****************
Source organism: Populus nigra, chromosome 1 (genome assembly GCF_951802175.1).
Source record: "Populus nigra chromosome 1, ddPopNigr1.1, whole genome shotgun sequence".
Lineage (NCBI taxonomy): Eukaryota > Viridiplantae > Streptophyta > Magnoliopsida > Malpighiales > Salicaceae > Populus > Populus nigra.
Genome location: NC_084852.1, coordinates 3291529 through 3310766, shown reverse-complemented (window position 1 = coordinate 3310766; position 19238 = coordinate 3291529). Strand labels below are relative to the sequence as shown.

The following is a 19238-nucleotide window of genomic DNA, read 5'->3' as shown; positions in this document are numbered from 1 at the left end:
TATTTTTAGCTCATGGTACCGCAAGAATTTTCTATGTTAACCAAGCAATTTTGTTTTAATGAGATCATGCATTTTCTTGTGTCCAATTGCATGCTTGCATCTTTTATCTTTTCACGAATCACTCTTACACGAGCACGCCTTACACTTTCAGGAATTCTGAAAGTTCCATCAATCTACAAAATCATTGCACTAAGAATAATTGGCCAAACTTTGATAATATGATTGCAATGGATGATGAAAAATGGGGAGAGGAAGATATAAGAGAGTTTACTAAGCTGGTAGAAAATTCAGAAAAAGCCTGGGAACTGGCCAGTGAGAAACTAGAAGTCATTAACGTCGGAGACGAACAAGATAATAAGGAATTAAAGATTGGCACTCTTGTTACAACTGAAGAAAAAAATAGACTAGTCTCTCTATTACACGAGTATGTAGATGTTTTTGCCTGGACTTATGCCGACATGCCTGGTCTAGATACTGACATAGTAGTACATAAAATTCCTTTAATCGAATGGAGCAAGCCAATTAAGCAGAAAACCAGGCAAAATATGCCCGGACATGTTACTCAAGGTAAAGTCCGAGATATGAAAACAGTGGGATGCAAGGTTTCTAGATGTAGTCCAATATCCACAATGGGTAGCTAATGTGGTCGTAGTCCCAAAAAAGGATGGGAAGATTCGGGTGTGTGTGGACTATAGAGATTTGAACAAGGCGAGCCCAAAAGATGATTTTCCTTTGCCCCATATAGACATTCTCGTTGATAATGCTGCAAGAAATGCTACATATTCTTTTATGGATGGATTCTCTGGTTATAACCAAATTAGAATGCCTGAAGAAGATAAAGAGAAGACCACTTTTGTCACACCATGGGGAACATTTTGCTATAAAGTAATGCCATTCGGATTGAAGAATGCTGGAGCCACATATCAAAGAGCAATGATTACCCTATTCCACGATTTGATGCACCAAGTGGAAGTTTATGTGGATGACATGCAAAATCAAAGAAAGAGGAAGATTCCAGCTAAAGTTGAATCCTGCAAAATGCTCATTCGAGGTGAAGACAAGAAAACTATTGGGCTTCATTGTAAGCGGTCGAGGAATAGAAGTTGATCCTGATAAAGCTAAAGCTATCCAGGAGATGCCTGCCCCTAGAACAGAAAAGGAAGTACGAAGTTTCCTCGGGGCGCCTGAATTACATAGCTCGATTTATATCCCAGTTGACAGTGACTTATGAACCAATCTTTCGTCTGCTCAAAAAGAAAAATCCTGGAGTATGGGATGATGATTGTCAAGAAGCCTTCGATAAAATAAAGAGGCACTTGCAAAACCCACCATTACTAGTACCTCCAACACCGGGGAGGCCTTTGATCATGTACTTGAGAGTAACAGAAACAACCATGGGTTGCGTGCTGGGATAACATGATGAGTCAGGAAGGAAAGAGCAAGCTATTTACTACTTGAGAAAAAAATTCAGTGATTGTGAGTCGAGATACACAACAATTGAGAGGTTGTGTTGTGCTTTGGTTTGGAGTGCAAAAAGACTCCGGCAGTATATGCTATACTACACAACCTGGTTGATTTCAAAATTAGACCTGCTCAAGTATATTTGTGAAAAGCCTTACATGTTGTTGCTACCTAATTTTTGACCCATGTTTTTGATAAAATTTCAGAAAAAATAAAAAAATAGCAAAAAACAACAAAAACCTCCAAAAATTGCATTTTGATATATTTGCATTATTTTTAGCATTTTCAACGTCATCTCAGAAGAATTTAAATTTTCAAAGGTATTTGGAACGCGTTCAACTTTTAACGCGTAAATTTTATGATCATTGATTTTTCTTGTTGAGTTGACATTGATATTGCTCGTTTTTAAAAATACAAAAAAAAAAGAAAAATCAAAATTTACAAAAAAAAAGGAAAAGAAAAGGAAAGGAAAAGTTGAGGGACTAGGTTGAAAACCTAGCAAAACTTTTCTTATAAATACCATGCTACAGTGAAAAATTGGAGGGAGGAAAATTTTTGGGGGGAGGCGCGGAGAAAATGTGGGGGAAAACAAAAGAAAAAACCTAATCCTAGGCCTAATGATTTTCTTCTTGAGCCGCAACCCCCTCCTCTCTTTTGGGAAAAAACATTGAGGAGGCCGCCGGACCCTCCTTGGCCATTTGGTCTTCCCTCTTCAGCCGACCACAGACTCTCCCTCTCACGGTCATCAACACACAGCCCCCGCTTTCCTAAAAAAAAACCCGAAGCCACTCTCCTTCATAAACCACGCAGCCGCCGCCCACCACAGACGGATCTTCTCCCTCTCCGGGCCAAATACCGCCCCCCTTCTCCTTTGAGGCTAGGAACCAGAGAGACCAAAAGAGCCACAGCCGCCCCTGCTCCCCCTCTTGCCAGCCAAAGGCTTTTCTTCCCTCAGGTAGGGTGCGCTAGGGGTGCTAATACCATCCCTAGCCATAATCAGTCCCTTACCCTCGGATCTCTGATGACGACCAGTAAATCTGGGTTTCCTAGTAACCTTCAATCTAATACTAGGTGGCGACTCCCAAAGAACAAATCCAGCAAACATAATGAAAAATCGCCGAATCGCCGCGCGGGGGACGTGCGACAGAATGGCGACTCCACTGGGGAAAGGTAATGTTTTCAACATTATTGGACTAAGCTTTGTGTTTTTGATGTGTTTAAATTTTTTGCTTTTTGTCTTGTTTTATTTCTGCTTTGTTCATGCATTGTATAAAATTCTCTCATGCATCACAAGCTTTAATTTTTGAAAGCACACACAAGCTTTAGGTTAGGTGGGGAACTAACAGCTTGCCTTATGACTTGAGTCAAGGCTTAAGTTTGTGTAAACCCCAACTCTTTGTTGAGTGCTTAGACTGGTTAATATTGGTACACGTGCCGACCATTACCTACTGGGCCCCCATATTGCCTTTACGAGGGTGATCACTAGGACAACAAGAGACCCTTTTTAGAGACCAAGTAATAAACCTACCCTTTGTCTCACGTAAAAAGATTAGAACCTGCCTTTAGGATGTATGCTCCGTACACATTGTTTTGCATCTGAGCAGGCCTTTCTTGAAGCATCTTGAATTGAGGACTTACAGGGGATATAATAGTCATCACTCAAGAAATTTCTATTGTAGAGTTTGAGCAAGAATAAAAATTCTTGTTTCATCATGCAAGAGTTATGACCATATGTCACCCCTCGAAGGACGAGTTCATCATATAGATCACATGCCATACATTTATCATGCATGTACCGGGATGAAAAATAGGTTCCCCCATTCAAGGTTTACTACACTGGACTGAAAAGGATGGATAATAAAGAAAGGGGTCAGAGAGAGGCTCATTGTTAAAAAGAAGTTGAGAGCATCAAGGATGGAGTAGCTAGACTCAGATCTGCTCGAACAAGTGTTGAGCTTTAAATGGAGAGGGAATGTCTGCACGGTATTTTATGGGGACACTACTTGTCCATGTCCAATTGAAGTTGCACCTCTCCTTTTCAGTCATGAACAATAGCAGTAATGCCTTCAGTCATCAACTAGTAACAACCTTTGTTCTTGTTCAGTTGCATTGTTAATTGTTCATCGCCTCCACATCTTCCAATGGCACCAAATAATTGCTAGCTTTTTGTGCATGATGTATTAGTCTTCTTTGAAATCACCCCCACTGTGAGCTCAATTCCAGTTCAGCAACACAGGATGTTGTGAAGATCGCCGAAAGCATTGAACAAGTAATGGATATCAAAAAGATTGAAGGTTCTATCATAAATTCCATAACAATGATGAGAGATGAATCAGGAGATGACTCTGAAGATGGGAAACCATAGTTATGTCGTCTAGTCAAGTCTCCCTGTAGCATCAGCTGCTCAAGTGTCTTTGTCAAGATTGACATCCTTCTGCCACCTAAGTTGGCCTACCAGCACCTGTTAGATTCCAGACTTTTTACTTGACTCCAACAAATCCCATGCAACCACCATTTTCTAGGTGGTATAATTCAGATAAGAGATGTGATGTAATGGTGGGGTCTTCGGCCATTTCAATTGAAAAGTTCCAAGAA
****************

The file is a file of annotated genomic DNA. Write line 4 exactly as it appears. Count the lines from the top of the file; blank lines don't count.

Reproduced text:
Genome location: NC_084852.1, coordinates 3291529 through 3310766, shown reverse-complemented (window position 1 = coordinate 3310766; position 19238 = coordinate 3291529). Strand labels below are relative to the sequence as shown.